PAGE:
Advantages and Disadvantages of Corporation

A corporation is a legal entity established by individuals or shareholders in order to generate profits. In other words, it’s an impersonal entity that possesses an existence that is separate from its owners. A corporation can own assets, borrow money, enter into contracts, hire employees, and much more. It is managed by a board of directors who are elected by shareholders. The shareholders of a corporation own a percentage of the company based on the number of shares they hold. When it comes to decision making, shareholders vote based on the number of shares they own. The basic structure of a corporation consists of shareholders, board of directors, officers, and employees.

A corporation has limited liability, meaning the owners are protected against debts and lawsuits filed against the company. For example, if a corporation is sued for defaulting on a loan, the shareholders are not personally responsible for the debt.

Advantages of Corporation

  • Personal Liability Protection

A corporation is a separate legal entity, meaning the owners are protected from the debts and liabilities of the corporation. If the company goes bankrupt, the creditors cannot pursue the owners’ personal assets. In effect, the owners of a corporation can conduct business without risking their personal assets.

  • Access to Capital

A corporation can raise substantial amounts through the sale of stock. This access to capital is a luxury that most entities such as sole proprietorship or partnership do not have.

  • Business Security and Perpetuity

The existence of a corporation is not dependent upon its owners. That means it will continue to exist beyond the deaths of the owners, directors, managers, and officers. A corporation can only come to an end when the board of directors and owners decide to end the corporation.

  • Easy Transfer of Ownership

The ownership of a corporation is easily transferable through the sale of shares. In the case of a private entity, it is comparatively difficult to transfer ownership.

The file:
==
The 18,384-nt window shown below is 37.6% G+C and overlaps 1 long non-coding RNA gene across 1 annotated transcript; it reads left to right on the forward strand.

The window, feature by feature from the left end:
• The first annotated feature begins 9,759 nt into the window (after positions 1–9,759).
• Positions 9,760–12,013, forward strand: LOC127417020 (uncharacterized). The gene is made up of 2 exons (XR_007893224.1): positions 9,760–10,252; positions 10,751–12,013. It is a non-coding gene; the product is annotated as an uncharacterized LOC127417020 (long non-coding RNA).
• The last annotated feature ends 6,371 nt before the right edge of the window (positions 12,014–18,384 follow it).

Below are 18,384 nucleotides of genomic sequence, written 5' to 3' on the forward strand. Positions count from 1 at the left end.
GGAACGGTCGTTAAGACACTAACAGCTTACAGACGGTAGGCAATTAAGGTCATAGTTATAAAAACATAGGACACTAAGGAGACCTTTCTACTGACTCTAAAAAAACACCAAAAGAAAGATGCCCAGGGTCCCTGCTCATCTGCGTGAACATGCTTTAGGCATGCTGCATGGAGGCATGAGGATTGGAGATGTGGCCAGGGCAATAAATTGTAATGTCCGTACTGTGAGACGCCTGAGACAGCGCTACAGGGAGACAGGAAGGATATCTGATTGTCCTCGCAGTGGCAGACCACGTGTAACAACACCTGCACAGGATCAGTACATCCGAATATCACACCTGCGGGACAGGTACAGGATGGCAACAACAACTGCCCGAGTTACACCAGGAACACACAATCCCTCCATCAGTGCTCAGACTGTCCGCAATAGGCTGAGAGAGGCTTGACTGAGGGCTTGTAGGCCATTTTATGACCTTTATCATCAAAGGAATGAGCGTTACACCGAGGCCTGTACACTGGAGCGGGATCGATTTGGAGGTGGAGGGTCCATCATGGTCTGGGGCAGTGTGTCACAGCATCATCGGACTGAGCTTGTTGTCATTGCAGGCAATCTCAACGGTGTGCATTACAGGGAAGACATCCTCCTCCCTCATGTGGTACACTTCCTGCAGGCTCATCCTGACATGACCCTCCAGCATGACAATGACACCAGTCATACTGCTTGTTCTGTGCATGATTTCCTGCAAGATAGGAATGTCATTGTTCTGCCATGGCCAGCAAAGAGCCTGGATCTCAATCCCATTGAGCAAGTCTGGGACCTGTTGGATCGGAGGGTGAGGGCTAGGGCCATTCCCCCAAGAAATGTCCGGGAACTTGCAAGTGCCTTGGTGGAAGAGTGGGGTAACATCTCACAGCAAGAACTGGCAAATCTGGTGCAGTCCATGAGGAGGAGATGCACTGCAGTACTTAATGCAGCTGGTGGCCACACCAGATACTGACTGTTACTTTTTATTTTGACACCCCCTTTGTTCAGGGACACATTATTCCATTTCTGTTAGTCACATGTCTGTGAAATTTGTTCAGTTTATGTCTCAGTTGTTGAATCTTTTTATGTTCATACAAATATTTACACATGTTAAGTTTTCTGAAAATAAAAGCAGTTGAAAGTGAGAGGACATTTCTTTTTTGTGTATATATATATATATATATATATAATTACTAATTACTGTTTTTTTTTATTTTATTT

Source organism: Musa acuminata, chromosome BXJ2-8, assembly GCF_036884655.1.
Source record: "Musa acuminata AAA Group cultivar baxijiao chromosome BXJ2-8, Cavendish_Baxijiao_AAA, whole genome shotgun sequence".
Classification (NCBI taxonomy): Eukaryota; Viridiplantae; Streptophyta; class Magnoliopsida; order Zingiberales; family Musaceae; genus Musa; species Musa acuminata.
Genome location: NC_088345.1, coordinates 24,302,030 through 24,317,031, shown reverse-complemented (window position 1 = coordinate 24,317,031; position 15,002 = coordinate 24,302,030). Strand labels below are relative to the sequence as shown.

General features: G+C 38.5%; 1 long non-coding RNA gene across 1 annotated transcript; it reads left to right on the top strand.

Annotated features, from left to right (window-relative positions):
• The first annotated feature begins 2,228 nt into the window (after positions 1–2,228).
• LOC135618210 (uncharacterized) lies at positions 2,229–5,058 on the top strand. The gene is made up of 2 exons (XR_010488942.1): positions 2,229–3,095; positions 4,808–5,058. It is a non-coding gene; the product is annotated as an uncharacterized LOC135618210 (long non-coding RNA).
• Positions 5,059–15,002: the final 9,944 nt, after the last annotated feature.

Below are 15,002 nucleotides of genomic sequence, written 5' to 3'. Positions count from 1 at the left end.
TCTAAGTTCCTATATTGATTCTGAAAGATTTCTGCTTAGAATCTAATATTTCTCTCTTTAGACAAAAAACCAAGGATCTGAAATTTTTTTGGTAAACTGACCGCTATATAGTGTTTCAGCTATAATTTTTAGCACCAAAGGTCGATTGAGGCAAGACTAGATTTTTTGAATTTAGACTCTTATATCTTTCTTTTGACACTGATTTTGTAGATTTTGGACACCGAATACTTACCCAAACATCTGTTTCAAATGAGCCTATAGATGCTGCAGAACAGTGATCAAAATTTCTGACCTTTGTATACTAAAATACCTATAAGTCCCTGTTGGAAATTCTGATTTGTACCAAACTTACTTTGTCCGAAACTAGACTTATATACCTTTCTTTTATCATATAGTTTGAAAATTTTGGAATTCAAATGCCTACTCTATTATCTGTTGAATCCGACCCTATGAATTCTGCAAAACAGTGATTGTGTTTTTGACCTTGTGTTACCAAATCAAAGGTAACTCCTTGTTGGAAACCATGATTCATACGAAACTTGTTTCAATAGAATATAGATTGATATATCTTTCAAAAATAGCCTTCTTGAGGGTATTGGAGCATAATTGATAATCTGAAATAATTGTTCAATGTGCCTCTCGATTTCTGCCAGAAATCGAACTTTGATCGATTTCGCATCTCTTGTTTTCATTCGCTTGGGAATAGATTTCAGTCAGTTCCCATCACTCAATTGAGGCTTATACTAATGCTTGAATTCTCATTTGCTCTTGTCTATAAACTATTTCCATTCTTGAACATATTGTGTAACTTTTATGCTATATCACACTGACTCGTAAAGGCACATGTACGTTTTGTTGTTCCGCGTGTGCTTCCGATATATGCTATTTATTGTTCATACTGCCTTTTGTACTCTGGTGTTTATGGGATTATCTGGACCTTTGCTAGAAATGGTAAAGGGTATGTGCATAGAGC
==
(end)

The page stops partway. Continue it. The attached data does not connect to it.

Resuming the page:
• Tax Advantages

Although some corporations are subject to double taxation, the owners can receive tax-free benefits such as deductions for retirement plans, health insurance premiums, savings on self-employment taxes, and more.

Disadvantages of A Corporation

  • Lengthy application process

The process of incorporating a business is often a long one due to the extensive paperwork involved. The owners have to acquire many permits from different regulatory authorities.

  • Double tax

Corporations pay taxes at the corporate level and the individual level. In other words, the corporation’s business income gets taxed and the dividends paid out to shareholders get taxed as well.

  • Lack of Business Confidentiality

Corporations are legally required to provide shareholders with an annual report showing sales volume, profits, debts, and other information. These reports are available to the general public, meaning the shareholders lose the confidentiality of their business.

  • Conflict of Interest

It’s possible for the board of directors and the executives running the corporation to have a conflict of interest in the business. They may make certain decisions in which they have an interest and end up impacting the profitability of the business.

Conclusion

The choice of business structure to use depends on your type of business and how you want it to operate. Consider these advantages and disadvantages carefully before deciding to incorporate your business.

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